Flight cancellations occur all the time for all sorts of reasons. Some are due to aircraft maintenance or technical issues. Others are simply the result of bad weather. Perhaps worst of all? Those that are both unexpected and widespread, such as the March 28, 2019, collapse of Iceland-based low-cost carrier WOW Air, which stranded passengers across Europe and North America.
This type of situation may seem dire, especially if you’re already mid-trip and far from home. But don’t panic; if your flights or travel plans are canceled by unforeseen events, you do have several potential options for getting home and getting a refund.
Look out for rescue fares
When carriers including Primera Air, Flybmi, and WOW Air suddenly ceased operations, other airlines helped stranded passengers get home with so-called rescue fares. These are limited-time, reduced-rate fares offered specifically to the abandoned passengers of defunct airlines.
In the latest incident involving WOW Air, Icelandair immediately offered forsaken travelers fares of $60 between Iceland and Europe or $100 between Iceland and North America to help them get home within about two weeks of the collapse. Among other airlines coming to the rescue in this case were Aer Lingus, Norwegian Air, Wizz Air, and Virgin Atlantic.
Use airline mileage awards
Redeeming miles can be a challenge, but one of the instances in which they’re the most useful (and valuable) is for last-minute award tickets. While airlines usually raise fares exponentially as the departure date approaches, they also tend to release unsold seats for award redemptions. If you are sitting on a stock of unused miles, this might be the time to use them.
Capitalize on your credit card
When you charge your ticket to a credit card and your flight is later canceled, you can pursue one of two strategies to get your money back.
If you haven’t yet paid the credit card bill containing the airfare, you can file a dispute with the card issuer and place the charge on hold until the situation is settled. That way, the amount will not go on your balance or affect your credit score.
If you have already paid for your ticket and don’t believe the airline will issue a refund, you can ask your credit card company for a chargeback—a refund given by the card rather than the merchant. Credit card companies will sometimes grant them when a vendor fails to deliver the goods or services promised. Chargebacks are handled on a case-by-case basis and can be difficult to secure.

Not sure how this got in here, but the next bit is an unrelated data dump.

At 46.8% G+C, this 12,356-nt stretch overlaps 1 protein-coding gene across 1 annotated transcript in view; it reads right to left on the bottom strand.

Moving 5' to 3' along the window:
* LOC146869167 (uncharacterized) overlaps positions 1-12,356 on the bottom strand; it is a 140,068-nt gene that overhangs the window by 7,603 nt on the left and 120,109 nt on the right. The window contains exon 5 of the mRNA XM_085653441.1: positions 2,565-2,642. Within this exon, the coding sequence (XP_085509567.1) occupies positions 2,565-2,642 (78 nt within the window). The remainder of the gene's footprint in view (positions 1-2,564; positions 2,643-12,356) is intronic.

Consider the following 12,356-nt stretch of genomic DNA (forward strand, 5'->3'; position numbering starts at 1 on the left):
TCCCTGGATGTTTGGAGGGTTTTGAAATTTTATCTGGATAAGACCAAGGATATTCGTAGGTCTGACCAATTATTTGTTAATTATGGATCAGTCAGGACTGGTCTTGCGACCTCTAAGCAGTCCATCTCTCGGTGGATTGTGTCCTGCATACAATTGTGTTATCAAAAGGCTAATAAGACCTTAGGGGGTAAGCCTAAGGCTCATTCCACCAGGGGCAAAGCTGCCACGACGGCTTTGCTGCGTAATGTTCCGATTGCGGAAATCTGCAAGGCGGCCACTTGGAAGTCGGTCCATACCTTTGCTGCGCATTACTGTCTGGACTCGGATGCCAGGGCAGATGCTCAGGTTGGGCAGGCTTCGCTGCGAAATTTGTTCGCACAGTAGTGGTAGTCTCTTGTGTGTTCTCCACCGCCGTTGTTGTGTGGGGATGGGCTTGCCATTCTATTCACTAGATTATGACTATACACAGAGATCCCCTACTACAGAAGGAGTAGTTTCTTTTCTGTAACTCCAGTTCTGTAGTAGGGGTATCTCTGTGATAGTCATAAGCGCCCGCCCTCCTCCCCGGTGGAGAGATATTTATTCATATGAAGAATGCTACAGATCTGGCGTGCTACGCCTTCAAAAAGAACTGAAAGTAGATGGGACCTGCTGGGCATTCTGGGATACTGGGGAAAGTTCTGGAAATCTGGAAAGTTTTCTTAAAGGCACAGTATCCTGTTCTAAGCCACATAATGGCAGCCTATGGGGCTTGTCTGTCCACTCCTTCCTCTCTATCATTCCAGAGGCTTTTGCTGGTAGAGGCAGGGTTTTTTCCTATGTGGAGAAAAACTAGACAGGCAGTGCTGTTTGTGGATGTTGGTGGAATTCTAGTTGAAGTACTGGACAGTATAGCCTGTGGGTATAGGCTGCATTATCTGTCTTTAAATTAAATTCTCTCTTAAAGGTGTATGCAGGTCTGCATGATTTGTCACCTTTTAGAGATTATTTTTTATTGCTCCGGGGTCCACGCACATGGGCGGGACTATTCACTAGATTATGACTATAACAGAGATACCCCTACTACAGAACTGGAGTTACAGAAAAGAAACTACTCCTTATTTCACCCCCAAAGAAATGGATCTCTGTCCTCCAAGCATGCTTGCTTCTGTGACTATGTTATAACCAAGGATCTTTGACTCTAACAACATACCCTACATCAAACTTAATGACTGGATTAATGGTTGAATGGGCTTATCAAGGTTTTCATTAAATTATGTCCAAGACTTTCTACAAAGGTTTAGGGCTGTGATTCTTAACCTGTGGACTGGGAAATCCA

Investigate your insurance
Many travel insurance policies provide coverage when a travel supplier ceases operations due to financial circumstances or insolvency. If you have such a policy, double check its terms to see what types of conditions are covered.
Otherwise, if you bought your airline ticket or travel package using a credit card, it may offer some kind of trip interruption or cancellation protection. (Trip cancellation is when circumstances on or before your departure date prevent you from traveling, while trip interruption kicks in if you are already traveling.)
For example, the Chase Sapphire Preferred will reimburse cardholders up to $10,000 per trip for pre-paid and nonrefundable expenses including passenger fares, tours, and hotels. The circumstances in which this coverage kicks in include accidents, injuries, loss of life, severe weather, and financial insolvency of a travel agency, tour operator, or travel supplier like an airline. Before you purchase airline tickets, check the travel protection benefits of your various credit cards and then use the one with the broadest coverage and highest reimbursement rates.
Consider an EU claim
If your flight was to, from, or within the European Union, you have yet another option. In 2004 the EU established Flight Compensation Regulation 261/2004, which requires airlines to compensate passengers (€250 to €600, depending on the flight distance) for delays of more than three hours, cancellations, or denied boarding due to overbooking.
Passengers whose flights were canceled are also entitled to their choice of a rerouting to the same destination at the earliest opportunity under comparable conditions (like cabin class), a later rerouting at their convenience to the same destination, or a refund plus return flight to their point of departure.
Claims like this, however, can take a long time to file and resolve, so don’t expect compensation to come through quickly. There are also several exceptions, such as when passengers are notified of a cancellation at least two weeks prior to departure, or if the cancellation is caused by extraordinary and unavoidable circumstances.
Some of these solutions may be time-consuming, but don’t give up. Know your rights, be patient yet persistent, and stay in contact with the airline and your credit card company. And look for the bright side. A flight cancellation may give you just the excuse you need to take that extended vacation.
Based in Los Angeles, points and miles expert Eric Rosen frequently contributes to National Geographic Travel. Follow his adventures on Instagram.